I’m focusing on lawns for the second week in a row because it’s a topic that’s on everyone’s mind all through the gardening year. It’s also because I want another springboard to remind you to apply pre-emergent weedkiller granules the last week of August or the first week of September (that’s now!) to prevent germination of winter and early spring weeds. You must apply Dimension, Halts or Balan now to stop germination of annual bluegrass, rescuegrass and ryegrass. Once they sprout it’s too late and you get no second chance. Follow that up with Gallery granules to prevent germination of winter annual broadleafed weeds (clover, dandelions, henbit, chickweed, etc.). I’ll let you read the label and ask your retail supplier for specific instructions.
Other really tough weeds…
I made a list of the most difficult weeds we encounter locally and how I advise gardeners to deal with them. My remedies will need to be brief, but again, your nursery professional can supply the details.
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Sprays don’t really work on this weed. The leaves are too sparse and they’re far too waxy. Mowing alone will eliminate most of it. Digging the few remaining tubers or large, fleshy roots with a sharpshooter spade will quickly eliminate it.
People plant the wild form because it’s cheap and it looks pretty in nature. But it’s extremely invasive, sending up sprouts all over your yard. Cut the mother plant off at the ground. Drill into the stump and fill the “reservoirs” with a broadleafed weedkiller concentrate to let it soak into the stump. Repeat 24 hours later. You may have to remove widespread sprouts with a sharpshooter for a while.
No weed is more aggressive. Bamboo is a grass, so our long-proven grass-killer glyphosate will do a fair job of killing the tops. Use one of the brands that contain only glyphosate (no other active ingredient). Apply it to vigorous new growth in May or June with a pump sprayer, keeping it only on the bamboo foliage. You will assuredly have to repeat, perhaps for a couple of years. In all honesty, front-end loaders are better options if you can justify one.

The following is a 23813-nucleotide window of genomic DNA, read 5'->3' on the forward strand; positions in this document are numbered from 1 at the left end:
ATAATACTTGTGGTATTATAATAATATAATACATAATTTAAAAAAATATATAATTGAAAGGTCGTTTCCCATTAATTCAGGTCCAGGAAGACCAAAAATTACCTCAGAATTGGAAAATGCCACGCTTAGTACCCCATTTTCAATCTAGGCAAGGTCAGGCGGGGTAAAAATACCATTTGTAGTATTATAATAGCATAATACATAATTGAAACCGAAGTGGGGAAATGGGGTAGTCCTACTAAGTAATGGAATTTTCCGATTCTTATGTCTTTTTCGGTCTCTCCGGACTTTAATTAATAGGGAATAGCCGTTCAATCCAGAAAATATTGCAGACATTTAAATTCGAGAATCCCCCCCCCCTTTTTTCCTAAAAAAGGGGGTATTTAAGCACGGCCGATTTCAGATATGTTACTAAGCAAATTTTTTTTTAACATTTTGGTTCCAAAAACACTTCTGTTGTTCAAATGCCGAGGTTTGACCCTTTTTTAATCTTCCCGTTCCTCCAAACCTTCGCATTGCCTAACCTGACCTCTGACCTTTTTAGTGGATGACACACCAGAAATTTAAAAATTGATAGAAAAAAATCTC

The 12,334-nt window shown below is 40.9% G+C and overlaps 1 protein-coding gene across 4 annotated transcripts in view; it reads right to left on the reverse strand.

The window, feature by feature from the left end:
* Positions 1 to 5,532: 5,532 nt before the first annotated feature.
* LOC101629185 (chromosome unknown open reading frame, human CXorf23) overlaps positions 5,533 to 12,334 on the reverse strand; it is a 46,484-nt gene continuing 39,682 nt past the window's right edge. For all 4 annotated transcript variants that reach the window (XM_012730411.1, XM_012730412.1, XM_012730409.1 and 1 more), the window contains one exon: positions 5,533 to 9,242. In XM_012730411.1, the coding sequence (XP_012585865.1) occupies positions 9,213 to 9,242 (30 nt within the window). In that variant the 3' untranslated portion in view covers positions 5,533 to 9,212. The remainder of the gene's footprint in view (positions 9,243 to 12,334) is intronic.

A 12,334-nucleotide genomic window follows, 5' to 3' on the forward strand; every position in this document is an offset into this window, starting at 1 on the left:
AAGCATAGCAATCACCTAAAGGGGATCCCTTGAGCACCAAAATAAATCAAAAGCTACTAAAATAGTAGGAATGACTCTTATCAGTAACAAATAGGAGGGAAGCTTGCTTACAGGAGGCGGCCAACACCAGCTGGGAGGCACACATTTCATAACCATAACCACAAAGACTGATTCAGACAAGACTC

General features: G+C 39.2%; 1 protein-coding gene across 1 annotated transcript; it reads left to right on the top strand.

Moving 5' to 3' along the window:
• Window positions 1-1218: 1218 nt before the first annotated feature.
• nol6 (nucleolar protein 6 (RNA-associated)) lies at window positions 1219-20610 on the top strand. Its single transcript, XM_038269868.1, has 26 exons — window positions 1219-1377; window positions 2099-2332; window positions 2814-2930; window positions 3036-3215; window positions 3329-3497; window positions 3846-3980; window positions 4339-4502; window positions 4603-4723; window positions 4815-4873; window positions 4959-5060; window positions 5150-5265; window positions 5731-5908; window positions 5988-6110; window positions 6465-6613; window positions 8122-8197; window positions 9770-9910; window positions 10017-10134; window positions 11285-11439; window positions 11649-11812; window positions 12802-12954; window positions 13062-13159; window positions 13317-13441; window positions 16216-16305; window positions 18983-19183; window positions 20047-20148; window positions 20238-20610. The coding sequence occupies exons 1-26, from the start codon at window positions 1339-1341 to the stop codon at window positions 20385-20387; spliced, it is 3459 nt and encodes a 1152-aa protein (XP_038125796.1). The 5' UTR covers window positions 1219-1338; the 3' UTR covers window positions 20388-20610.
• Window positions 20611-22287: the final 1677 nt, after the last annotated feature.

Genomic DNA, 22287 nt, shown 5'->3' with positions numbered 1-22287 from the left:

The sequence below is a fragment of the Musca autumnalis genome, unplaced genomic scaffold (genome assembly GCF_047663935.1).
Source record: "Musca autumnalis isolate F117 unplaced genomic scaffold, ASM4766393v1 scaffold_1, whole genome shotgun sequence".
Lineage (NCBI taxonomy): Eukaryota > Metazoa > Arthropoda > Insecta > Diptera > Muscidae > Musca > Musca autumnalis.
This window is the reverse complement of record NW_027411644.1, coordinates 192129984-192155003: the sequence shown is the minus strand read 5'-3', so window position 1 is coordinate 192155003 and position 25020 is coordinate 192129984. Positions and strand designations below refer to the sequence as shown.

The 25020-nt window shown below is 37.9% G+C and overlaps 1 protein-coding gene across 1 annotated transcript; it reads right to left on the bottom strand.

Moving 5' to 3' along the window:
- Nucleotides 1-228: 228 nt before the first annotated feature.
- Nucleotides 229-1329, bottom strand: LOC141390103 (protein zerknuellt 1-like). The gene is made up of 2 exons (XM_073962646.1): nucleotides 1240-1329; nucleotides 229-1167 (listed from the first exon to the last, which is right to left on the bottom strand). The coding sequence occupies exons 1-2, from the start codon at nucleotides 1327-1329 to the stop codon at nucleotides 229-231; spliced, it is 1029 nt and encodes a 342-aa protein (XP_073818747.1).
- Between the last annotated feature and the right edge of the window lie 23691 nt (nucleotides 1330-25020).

This one’s easy to kill. You just have to be careful not to dose yourself up with its toxins. Broadleafed weedkiller sprays (containing 2,4-D) will eliminate it when applied to the leaves, especially while it’s growing actively in spring. If it’s growing up tree trunks, use a long-handled ax to cut through its stems. Macerate the stumps and pour broadleafed weedkiller at full strength onto the cut wood, taking care in the process not to let it run onto the ground. Wear long sleeves and pants, socks and shoes and disposable gloves and stand aside so oils from the stems won’t spew onto your flesh. Leave the stems in place on the trunks until they fall to the ground a year or two later. Remember that all parts of poison ivy contain the oil that causes allergic reactions.
It’s not a grass (as we’ve mentioned before). Grasses have round stems. Sedges have triangular stems. Nutsedge is tenacious, spreading by underground rhizomes. The only effective controls are products designed specifically for it, including original Image, Sedgehammer, and Sedge Ender. The control season is essentially over for this year, so make plans to attack it late next spring.
This is a perennial, clump-forming weed that does not produce runners. Its blades are extremely dark green, and its seedheads emerge within a day or two after mowing. They are distinguished by their black, peppery specks. We no longer have a selective herbicide (MSMA) to control it, so the best remedies are either to dig clumps out with a sharpshooter spade before your lawn becomes overrun with the weed or to spot treat with a glyphosate. To minimize damage to “good grass” you don’t want to kill, consider cutting the bottom out of a 1-gallon milk jug and inserting your spray wand through the top. Press the jug down over the dallisgrass clump and spray within the jug.
I doubt if the King Ranch would want to hear the thoughts home gardeners have of their plant introduction from 80 years ago. It has escaped pasturelands to invade our lawns. It seeds quickly and freely, and again we have no chemical means of control. Your best options are to mow frequently to keep it from going to seed and to maintain your lawn in peak condition.
St. Augustine invading bermuda
Back when we had access to MSMA it was an easy job to get rid of St. Augustine before it took over a bermuda lawn. St. Augustine won’t tolerate the old herbicide while bermuda does. But with MSMA gone, you have to keep the St. Augustine out manually. That may mean by putting in an edging strip to stop it at the border, or it might mean pulling it out by hand or following its runners with a sprayer filled with glyphosate (which would also kill the bermuda). There is just no good solution unless you’re willing to watch your lawn be overtaken by the dominant grass. Probably the best solution is to create a barrier bed of flowers, shrubs or groundcovers to separate the two grasses.